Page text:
08.31.2010 0

Primaries Work as Establishment is Uprooted

  • On: 09/01/2010 20:40:57
  • In: Elections
  • By Robert Romano

    Now that the Alaskan Libertarian Party has explicitly voted not to nominate Senator Lisa Murkowski, her hopes of appearing on the ballot in November have been dashed. Republican voters too have rejected her, handing the GOP Senate nomination to the relatively unknown Joe Miller. It’s also too late to run as an Independent. Short of a write-in campaign, which would almost certainly fail, she’s out of options.

    Which leaves Murkowski with a choice. Does she back Miller or not? How she chooses will determine whether Murkowski is a team player, willing to respect the primary process, or a sore loser who cares more about her seat of power than the greater good.

    Certainly, that she conceded when the outcome was clear may appear to be a good sign, but she fell short of endorsing Miller. Apparently, she also actively sought the Libertarian nomination immediately upon losing, which is not a good sign. Had the Libertarians agreed to drop their own candidate, Frederick Haase, she would now be on the ballot.

    What’s a primary for anyway? Or a political party for that matter? What good is the will of the electorate if it is not heeded? When a party becomes merely a vehicle to advance the careers of the powerful, and not a vehicle to advance the shared principles of a constituency, it is time to seriously reconsider the state of the political establishment that rules in Washington.

    Murkowski would do well to consider the example of Governor Charlie Crist in Florida, whose own campaign against Republican Marco Rubio foundered earlier this year. Rather than lose the primary, Crist instead chose to run as an Independent. Now, no one trusts him, and trails Rubio by 10 points in the latest Rasmussen Reports poll.

    Crist cared more about taking the seat for himself than advancing any comprehensive philosophy of governing, as is evidenced by his switching positions on several key issues. He is the perfect example of a career politician who favors personal power over reform. He’s certainly not the first.

    Crist’s move mirrored that of Senator Arlen Specter of Pennsylvania, who feared to run in the Republican primary against conservative favorite Pat Toomey. So he switched parties to Democrat. But, nobody trusted him, so he lost his primary battle to Congressman Joe Sestak.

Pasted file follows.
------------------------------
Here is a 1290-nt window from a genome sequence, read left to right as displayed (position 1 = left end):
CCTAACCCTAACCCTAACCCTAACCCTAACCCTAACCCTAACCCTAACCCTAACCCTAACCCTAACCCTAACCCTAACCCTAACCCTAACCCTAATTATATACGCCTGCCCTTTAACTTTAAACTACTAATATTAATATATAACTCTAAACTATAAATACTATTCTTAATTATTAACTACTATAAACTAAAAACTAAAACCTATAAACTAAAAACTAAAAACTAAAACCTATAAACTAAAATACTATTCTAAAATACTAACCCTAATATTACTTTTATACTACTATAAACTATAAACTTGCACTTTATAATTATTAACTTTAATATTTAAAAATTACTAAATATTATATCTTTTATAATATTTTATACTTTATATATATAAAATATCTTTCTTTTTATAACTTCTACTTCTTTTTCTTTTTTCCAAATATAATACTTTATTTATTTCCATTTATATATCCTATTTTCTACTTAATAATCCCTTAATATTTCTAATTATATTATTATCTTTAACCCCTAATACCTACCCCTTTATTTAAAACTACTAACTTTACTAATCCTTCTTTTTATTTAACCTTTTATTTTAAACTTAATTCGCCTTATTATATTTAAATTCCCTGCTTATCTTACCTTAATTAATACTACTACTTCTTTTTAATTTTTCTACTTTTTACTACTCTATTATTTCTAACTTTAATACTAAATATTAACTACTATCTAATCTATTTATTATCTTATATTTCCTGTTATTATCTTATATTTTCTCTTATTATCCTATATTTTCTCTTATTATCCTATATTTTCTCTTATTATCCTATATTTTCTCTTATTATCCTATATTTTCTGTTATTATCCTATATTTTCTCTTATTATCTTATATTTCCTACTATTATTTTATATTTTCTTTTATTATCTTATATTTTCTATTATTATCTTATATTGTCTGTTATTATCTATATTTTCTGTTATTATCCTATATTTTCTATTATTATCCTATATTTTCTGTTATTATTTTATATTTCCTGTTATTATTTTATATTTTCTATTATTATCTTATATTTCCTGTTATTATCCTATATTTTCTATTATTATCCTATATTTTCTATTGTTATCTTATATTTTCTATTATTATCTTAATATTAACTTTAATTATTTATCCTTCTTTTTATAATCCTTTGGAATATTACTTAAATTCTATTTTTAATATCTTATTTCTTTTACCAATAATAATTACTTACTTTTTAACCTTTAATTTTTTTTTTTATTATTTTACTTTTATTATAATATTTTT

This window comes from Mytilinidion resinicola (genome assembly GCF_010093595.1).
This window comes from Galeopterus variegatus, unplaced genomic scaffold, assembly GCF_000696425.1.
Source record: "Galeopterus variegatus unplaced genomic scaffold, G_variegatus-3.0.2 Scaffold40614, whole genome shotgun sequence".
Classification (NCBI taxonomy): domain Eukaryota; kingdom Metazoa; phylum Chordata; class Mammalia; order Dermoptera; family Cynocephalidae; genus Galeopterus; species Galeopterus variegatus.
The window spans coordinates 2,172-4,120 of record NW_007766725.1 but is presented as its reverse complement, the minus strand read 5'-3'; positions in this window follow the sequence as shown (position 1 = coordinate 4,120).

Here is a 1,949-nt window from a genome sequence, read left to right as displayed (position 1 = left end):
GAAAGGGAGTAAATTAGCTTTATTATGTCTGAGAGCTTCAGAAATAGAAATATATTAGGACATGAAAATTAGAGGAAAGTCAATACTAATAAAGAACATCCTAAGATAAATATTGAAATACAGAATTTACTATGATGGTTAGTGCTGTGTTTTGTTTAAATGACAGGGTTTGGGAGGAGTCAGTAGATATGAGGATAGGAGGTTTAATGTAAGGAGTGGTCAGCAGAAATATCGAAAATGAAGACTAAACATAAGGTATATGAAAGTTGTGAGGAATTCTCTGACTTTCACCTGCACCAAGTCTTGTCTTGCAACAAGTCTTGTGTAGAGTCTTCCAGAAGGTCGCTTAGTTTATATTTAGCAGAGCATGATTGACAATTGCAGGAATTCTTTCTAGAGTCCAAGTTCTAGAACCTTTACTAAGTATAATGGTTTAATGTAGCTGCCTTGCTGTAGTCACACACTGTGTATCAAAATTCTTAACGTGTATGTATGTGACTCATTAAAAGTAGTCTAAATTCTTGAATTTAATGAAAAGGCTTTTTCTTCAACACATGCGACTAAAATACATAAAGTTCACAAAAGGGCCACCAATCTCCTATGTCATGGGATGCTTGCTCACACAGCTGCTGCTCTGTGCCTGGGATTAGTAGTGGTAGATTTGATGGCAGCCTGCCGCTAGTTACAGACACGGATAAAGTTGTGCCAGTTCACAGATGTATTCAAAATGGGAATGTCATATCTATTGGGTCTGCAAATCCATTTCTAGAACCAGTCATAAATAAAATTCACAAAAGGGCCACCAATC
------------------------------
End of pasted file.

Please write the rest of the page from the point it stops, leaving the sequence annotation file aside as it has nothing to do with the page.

Even when Toomey lost to Specter for the party’s nomination in 2004, he respected the primary process, and endorsed Specter for Senate against his Democrat opponent the same night he lost in the primary.

    Now Toomey appears poised to take the seat for himself against Sestak, and it appears that his patience paid off. He leads by six points, according to Rasmussen.

    The message? Voters don’t like a sore loser. Even if all Murkowski cared about was advancing her career as a politician, she would do well to get behind Miller at this stage. Vociferous support today could help her later to win a bid for governor or one day be nominated for a cabinet secretary.

    Not all ousted Republicans have chosen the path of Crist and Specter, thankfully. Take the case of Republican Senator Bob Bennett of Utah. He was ultimately overthrown in a state party convention by Mike Lee, but then he magnanimously endorsed Lee. And now, Lee is cruising to any easy win.

    It’s an example that Murkowski would do well to follow.

    It is time for establishment Republicans to respect the will of the electorate. The pursuit of power over principle is why the GOP lost the majority in 2006 — and now it is time that the lessons of the past are learned.

    Robert Romano is the Senior Editor of Americans for Limited Government (ALG) News Bureau.


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